At the risk of committing an overgeneralization, one might say there was an inverse relationship between the depth of a person’s Christian walk and their espousal of “nationalist policies.” Does that sound like “Christian nationalism?”

Some leftist definitions of “Christian nationalism” simply mean that it’s bad for Christians to be involved in politics. For instance, “They’re all after Speaker Mike Johnson for his Christian faith,” said Hice. “He’s a Christian statesman who is certainly influenced and guided by his faith,” but “that’s no different from the liberal Left being guided by their secular, or whatever, worldview that they embrace.”

“This really galls the Left, [that] Mike Johnson has the unmitigated temerity to be a fairly conventional Southern Baptist,” Nolte agreed, with a touch of sarcasm. “Yes, he’s quite conservative on family issues. … But, as a conventional Baptist, he also stands [with] an over 200-year tradition of Baptists supporting religious liberty.” (Make that nearly 400 years in America since Baptist minister Roger Williams founded the colony of Rhode Island as a haven for freedom of conscience.) The point is, “If somebody is truly committed to religious liberty, you never have to worry about them imposing Christianity,” Nolte argued. “They want to protect your freedom to believe or not believe as you choose.”

Yet no leftist definitions of “Christian nationalism” acknowledge its presence on the political Left. Follow along, if you will, with this thought experiment Nolte set forth:

“Imagine a situation in which a Republican president goes to a church — a church that has been prominently associated with a Republican politics in the past — on a federal holiday, and gives a speech where he talks about how New Testament principles ought to be the basis of our politics here in America. Would the media label that as Christian nationalism, do you think?”

Over Martin Luther King, Jr. Day weekend in 2023, President Joe Biden spoke from that man’s one-time pulpit in Atlanta’s Ebenezer Baptist Church, declaring that certain passages of the New Testament described “the essence of the American promise” and inspired his vision to “redeem the soul of America.” Yet, according to the propagandists now loudly decrying Christian nationalism, “that, somehow, was not considered Christian nationalism,” Nolte observed. So, when defining the term, “it kind of depends on who is using the New Testament and whether the media outlets in question like the use to which the New Testament is being put.”

Nolte suggested the entire project was political. His dissertation had examined how secularists in Turkey, France, and other countries have used “extreme fear language” about “religious reactionaries” to “mobilize constituencies that supported … secularism.” He warned that this strategy backfired in Turkey, where it “generally pushed most of the Islamic believers in Turkey more toward radicalism.”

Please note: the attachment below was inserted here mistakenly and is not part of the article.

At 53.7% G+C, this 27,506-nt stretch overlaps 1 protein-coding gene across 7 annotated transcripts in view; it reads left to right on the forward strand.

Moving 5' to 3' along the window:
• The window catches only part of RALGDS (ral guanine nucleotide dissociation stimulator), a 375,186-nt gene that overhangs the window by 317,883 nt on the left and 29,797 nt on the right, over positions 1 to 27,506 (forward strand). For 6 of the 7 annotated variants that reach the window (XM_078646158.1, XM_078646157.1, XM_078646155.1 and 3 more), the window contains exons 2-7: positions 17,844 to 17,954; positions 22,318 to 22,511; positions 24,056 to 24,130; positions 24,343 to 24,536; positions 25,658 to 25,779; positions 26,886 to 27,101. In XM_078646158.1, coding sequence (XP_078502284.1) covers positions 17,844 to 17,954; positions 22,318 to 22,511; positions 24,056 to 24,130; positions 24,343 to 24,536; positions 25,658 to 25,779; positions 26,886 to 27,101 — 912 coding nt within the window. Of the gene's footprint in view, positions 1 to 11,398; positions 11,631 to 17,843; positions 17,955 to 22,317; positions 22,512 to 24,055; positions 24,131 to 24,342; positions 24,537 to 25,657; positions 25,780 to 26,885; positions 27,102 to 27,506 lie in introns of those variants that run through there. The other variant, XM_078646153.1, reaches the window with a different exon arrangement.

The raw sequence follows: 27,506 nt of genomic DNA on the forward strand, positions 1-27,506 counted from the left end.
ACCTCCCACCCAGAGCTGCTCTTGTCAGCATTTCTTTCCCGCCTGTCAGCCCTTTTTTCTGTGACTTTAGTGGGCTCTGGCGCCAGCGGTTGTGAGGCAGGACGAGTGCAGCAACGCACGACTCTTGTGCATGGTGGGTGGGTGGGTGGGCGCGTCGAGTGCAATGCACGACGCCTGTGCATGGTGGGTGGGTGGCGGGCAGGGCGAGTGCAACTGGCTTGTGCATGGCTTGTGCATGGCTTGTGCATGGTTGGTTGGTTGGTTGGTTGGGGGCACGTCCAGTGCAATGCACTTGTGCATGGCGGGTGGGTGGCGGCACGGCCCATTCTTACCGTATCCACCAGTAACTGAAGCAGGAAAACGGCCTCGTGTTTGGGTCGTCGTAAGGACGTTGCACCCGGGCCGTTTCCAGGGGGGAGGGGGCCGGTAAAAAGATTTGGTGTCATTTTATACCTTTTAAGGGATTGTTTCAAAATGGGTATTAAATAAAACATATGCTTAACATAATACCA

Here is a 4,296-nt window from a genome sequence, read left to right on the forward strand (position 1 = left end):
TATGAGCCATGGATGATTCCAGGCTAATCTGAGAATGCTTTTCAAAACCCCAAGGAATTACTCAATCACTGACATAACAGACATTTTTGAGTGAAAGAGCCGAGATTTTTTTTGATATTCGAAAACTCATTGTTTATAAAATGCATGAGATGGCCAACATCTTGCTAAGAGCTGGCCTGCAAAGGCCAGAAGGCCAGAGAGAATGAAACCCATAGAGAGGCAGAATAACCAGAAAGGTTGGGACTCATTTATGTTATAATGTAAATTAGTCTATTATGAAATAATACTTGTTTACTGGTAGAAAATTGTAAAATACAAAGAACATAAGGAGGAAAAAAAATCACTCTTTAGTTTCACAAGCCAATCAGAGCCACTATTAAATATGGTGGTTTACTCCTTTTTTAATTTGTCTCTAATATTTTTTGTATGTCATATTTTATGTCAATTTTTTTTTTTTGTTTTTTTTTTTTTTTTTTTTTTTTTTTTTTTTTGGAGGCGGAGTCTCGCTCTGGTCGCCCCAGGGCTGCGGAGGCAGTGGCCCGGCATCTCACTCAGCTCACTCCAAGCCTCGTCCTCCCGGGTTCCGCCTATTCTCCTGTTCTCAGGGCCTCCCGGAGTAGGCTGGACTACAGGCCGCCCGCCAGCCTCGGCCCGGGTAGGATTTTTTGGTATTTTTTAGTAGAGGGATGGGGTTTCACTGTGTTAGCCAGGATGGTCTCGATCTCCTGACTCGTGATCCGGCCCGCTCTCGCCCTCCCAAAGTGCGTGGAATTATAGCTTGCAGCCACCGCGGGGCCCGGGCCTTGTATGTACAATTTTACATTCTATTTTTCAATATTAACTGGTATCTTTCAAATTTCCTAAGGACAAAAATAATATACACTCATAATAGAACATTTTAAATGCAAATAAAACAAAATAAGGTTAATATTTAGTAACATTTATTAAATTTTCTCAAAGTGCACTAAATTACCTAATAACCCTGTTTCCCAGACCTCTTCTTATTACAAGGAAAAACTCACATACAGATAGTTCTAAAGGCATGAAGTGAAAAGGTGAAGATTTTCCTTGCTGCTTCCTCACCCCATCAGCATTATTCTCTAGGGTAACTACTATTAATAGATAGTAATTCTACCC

Nolte argued leftists in America have made a “deliberate attempt” to craft a similar narrative. In particular, he pointed to “The Handmaid’s Tale,” a tailor-made scarytale “that’s going to appeal particularly to secular educated women who do not attend church and are not familiar with Christian belief.” Nolte criticized the way it twisted Scripture to depict a “misogynistic, theocratic society” that has nothing in common with the policy goals of socially conservative Christians in America.

Ultimately, fearmongering about the slur “Christian nationalism” says far more about those who wield it than those they aim to describe. In the “Red Scares” of the 1920s-50s, allegations that there was a communist under every rock, tree, bush, government desk, and movie script did little to inform the American public about which people really were communists. But they did inform Americans that the accusers were anti-communists. Similarly, accusations of “Christian nationalism” don’t inform Americans about which politicians, if any, wish to establish a theocracy; but they do help Americans understand that the people making the accusations are anti-Christian and anti-nationalist.

One final accusation lobbed against Christianity came from UC Riverside professor Reza Aslan, a Christian apostate. “The biggest sin, if you will, of Christian nationalism, is that it sees pluralism as a weakness, and not what it is: the foundation of what it means to be American,” Aslan insisted. The irony in this inverted statement is so thick you could ice it and slice it. Not only did Aslan overlook the Christian origins of American pluralism, but he also missed the fact that American Christians are still pleading for a pluralistic society, “that we may lead a peaceful and quiet life, godly and dignified in every way” (1 Timothy 2:2). It is totalitarian leftists who seek to de-pluralize American public life by banishing Christians from the public square — and scaremongering about “Christian nationalism” is simply their latest attempt to do so.

Joshua Arnold is a senior writer at The Washington Stand.